April 12, 2010
As the old adage goes, there are no more popular players on most teams than the backup quarterback, especially the untenably young backup quarterback, and no more popular argument than the classic quarterback controversy. Nowhere is that more true than in the spring, when optimism is unrestrained, experiments abound, imaginations run wild and speculation is too deliciously cheap to be bound by reality.
It's only here, for example, where a couple of nice scrimmages and some generic praise from the head coach could lead a headline writer at Sports Illustrated today -- much to Nick Saban's surprise, I'm sure -- to openly wonder if sophomore A.J. McCarron had surpassed senior incumbent Greg McElroy, who took every significant snap during the Tide's national championship season and hasn't lost a game he's started since junior high. Or where a couple big plays in the spring game and a possible niche role in the fall could prompt anyone to toss out early-enrolling freshman Trey Burton as a legitimate threat to undisputed heir apparent John Brantley at Florida, or where South Carolina coach Steve Spurrier can hold the sword of Damocles over incumbent Stephen Garcia, despite the absence of anyone else on the roster who has ever taken a snap in a college game, or who even seems obviously destined to. If the desire for a "controversy" is deep enough, apparently you can piece one together from half-sketched practice buzz just about anywhere you look.
Elsewhere, the yearning for drama gets less ludicrous, if still slightly detached. At North Carolina, redshirt freshman Bryn Renner will "likely spark conversation" about the fate of three-year starter T.J. Yates, putting himself in position -- "unbelievably," in the words of coach Butch Davis -- to compete for Yates' job in the fall. At Michigan, incumbent Tate Forcier is said to be locked in mortal combat with track star and occasional Wildcat option Denard Robinson, who offered no credible passing threat as a freshman, as well as early enrollee Devin Gardner. At USC, the new coaching staff is reportedly committed to to giving castoff senior Mitch Mustain -- yet to take a significant snap in two years as a Trojan -- every opportunity to compete with sophomore phenom Matt Barkley, who took every significant snap (when healthy) as a true freshman. Everyone in Minnesota is on pins and needles to gauge the progress of frequent Wildcat QB MarQueis Gray in catching three-year starter Adam Weber, who continues to take the vast majority of reps with the first-string offense.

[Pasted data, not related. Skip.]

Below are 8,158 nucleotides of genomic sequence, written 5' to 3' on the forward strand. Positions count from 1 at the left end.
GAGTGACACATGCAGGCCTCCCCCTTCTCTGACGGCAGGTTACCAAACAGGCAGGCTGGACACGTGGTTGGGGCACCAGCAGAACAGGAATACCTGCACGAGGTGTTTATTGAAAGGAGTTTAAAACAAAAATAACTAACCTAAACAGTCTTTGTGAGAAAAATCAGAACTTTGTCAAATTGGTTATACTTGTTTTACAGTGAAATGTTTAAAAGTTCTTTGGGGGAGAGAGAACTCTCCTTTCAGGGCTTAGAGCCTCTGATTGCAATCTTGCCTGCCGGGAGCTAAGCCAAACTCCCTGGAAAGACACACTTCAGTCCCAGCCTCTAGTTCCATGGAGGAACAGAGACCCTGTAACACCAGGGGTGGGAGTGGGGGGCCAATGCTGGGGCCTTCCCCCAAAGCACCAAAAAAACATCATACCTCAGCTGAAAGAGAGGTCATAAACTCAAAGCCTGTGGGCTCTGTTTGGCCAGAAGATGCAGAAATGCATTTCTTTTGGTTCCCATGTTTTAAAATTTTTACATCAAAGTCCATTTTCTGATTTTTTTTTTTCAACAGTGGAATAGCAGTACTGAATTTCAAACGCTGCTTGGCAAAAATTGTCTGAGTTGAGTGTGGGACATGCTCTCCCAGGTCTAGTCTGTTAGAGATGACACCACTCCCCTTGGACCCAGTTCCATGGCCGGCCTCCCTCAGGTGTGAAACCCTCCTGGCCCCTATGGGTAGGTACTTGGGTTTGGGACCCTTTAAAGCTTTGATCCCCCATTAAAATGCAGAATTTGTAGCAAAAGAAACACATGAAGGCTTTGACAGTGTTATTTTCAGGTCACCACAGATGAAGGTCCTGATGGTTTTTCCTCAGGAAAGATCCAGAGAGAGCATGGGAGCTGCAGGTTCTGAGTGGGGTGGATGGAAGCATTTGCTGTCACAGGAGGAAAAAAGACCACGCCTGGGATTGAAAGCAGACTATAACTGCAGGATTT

We all have to pass the slow months one way or another. Given the success rate of relative neophytes and up-and-comers actually overtaking entrenched starters, though -- in the last three years, only Kansas' Todd Reesing (over Kerry Meier in 2007) and UCLA's Kevin Prince (over Kevin Craft last year) have actually emerged to beat out a returning starter at a major school before the start of the following season -- it's safe to assume the starter stays the starter until actual games determine otherwise. Way less interesting than floating the notion of a senior with a championship ring being displaced by a fire-balling sophomore, I know, but even sober reality has its drawbacks.